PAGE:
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Green heating: a vision becomes reality

With its 2040 district heating vision, SWM will realise further substantial improvements in the already excellent climate and resource track record of district heating. Due to the unique nature of Munich‘s location and that of the region, geothermal energy will play a key role in this context: there is virtually no other region in Germany where the geological conditions are as favourable as they are here.

The use of geothermal energy is not dependent on the time of day, weather or climate and is free of carbon dioxide emissions. As far as anyone can judge, this energy source is inexhaustible. SWM can draw on extensive experience in the tapping of geothermal energy: it already has three plants and is planning another.

Its renewable energies expansion campaign and 2040 district heating vision will theoretically enable SWM to fulfil the electricity and district heating requirements of Bavaria‘s state capital with an energy system based virtually entirely on renewable energies.

Munich‘s district heating offers great benefits

Realisation of the heating turnaround involves many steps, for both technological and economic reasons. During the transitional period, SWM will continue to rely on environmentally benign combined-heat-and-power (CHP) plants, e. g. in its ”Heizkraftwerk Nord” and ”Heizkraftwerk Süd” power stations. Apart from renewable energies, CHP is the most eco-friendly energy Generation process: waste heat from electricity generation is fed into the city‘s district heating system rather than being discharged unused into the atmosphere.

The use of waste heat from electricity generation in district heating provides the Munich heating market with some four Billion kilowatt hours of eco-friendly heating energy. Around 450 Million litres of heating oil would be required to produce the same amount of heat energy with oil-powered household heating systems. The highly efficient CHP process reduces CO2 emissions by approximately 1 million tonnes. This figure is roughly equivalent to total annual passenger-car emissions in Munich.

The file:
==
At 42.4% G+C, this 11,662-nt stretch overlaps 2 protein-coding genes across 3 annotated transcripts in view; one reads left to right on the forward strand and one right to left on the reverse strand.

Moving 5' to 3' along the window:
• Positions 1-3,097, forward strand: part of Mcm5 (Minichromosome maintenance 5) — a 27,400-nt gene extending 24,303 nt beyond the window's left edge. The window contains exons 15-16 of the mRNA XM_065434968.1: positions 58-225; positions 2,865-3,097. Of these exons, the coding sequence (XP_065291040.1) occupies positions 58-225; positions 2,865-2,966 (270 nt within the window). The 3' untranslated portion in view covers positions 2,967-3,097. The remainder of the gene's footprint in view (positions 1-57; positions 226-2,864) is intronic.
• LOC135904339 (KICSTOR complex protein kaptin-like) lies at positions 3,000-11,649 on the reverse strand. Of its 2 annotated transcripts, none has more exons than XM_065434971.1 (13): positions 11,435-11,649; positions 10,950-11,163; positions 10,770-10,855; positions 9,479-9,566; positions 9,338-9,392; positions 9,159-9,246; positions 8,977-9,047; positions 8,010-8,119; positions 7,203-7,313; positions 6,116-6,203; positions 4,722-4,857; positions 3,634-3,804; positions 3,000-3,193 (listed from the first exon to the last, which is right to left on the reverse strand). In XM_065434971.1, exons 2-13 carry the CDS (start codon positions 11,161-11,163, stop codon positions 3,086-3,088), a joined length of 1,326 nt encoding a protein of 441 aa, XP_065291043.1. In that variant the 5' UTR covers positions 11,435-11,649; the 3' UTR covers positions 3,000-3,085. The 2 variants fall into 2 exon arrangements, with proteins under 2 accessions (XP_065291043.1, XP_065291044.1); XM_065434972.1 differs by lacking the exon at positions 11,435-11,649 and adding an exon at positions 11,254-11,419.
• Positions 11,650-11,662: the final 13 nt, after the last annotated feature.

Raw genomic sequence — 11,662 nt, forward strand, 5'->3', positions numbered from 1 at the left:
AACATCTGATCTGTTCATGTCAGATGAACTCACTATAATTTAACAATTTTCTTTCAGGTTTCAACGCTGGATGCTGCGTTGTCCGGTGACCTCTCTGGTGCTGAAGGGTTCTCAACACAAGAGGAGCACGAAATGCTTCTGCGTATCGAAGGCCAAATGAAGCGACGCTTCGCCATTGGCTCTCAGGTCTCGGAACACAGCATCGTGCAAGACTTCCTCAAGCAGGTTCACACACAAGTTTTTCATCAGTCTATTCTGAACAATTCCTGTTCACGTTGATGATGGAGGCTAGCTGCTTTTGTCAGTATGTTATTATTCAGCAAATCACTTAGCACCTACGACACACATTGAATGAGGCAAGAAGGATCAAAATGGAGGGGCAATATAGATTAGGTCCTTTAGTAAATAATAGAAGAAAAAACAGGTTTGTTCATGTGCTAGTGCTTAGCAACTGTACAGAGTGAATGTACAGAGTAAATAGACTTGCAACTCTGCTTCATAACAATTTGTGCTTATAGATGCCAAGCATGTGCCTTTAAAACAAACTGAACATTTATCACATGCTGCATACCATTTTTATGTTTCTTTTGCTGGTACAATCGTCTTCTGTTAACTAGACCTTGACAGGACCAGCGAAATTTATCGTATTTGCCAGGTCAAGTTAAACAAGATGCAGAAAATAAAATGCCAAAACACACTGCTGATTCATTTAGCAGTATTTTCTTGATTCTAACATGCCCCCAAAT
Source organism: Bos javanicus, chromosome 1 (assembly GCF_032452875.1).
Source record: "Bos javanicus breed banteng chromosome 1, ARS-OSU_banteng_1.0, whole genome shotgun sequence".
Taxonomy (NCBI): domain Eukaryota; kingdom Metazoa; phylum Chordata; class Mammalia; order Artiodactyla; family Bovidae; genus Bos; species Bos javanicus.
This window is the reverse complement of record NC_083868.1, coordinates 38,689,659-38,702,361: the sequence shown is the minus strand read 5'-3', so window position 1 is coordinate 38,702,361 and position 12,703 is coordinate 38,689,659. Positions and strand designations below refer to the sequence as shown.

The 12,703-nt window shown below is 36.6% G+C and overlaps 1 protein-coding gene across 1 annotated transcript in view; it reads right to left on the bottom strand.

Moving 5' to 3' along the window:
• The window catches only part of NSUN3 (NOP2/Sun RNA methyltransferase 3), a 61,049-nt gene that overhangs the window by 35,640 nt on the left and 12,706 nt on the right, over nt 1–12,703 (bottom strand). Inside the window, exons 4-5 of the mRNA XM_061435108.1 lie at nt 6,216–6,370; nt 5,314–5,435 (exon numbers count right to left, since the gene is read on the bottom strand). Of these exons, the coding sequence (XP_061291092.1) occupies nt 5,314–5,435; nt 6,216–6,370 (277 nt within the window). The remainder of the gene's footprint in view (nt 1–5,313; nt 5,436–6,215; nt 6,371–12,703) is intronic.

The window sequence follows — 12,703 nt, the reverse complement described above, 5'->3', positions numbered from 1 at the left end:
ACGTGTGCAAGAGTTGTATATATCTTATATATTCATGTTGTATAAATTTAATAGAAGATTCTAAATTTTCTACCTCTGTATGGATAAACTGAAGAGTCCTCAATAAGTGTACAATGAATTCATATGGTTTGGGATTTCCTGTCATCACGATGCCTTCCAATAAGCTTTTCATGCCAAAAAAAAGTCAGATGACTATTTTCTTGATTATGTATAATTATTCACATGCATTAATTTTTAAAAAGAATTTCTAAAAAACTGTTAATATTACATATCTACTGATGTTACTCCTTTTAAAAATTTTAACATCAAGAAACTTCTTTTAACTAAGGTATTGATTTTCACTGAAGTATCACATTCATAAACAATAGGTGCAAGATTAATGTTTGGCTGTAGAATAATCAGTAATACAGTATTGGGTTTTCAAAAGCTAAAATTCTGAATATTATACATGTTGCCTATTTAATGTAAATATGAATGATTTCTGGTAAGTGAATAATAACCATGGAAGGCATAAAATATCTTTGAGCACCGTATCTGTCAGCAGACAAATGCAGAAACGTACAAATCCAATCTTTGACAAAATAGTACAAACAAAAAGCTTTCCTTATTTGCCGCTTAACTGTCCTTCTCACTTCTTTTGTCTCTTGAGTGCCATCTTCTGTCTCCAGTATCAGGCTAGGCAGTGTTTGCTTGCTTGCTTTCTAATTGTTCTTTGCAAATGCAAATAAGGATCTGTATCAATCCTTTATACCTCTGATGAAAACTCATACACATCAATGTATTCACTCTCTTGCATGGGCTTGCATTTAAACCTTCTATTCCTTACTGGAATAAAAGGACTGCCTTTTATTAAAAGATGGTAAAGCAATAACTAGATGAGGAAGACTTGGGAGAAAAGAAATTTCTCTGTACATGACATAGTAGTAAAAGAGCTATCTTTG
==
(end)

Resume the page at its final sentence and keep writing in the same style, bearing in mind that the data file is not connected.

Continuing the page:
Munich is sitting on a treasure: 2040 vision

North/South cross-section of the foothills of the Bavarian Alps

With its 2040 district heating vision, SWM will realise further substantial improvements in the already excellent climate and resource track record of district heating. Due to the unique nature of Munich‘s location and that of the region, geothermal energy will play a key role in this context: there is virtually no other region in Germany where the geological conditions are as favourable as they are here.

A geothermal energy source is hot thermal water drawn out of easily permeable limestone layers in what is known as the Malm aquifer, a geological stratum found in wide parts of the region. Munich is located right on top of a huge reservoir of natural energy source: hot-water accumulations with temperatures ranging from 80 °C to 100 °C are located below the surface of the earth at a depth of 2,000 metres (northern city limits) to 3,000 metres (southern city limits). The heat from these geothermal sources is ideally suited for use in heating. This involves pumping the hot water to the surface and channelling it through heat exchangers where its energy is extracted. The cooled water is then fed back into the deep-lying reservoir. The geothermal power cycle thus does not impact on the eco-system.

Once geothermal energy sources have been fully tapped, two further ”green fuels” offer additional potential for generating renewable district heating, depending on the then existing demand for heating, technical developments and availability: biogas and, ultimately, wind gas1. A further contribution can be made by the renewable (biogenic) portion of residual waste.

In the realisation of its vision aiming at ”100 percent district heating from renewable energies”, SWM will benefit from the fact that energy demand for heating purposes will gradually decline over time due to energy-saving and energy-efficiency measures such as building renovations, while warm-water requirements will remain relatively constant.

If you wish to find out more about energy generation by SWM, please contact us.

Phone: 0800 796 796 0 *
Monday to Friday from 8 a.m. to 8 p.m.
E-Mail: customer-service@swm.de
* toll-free within Germany

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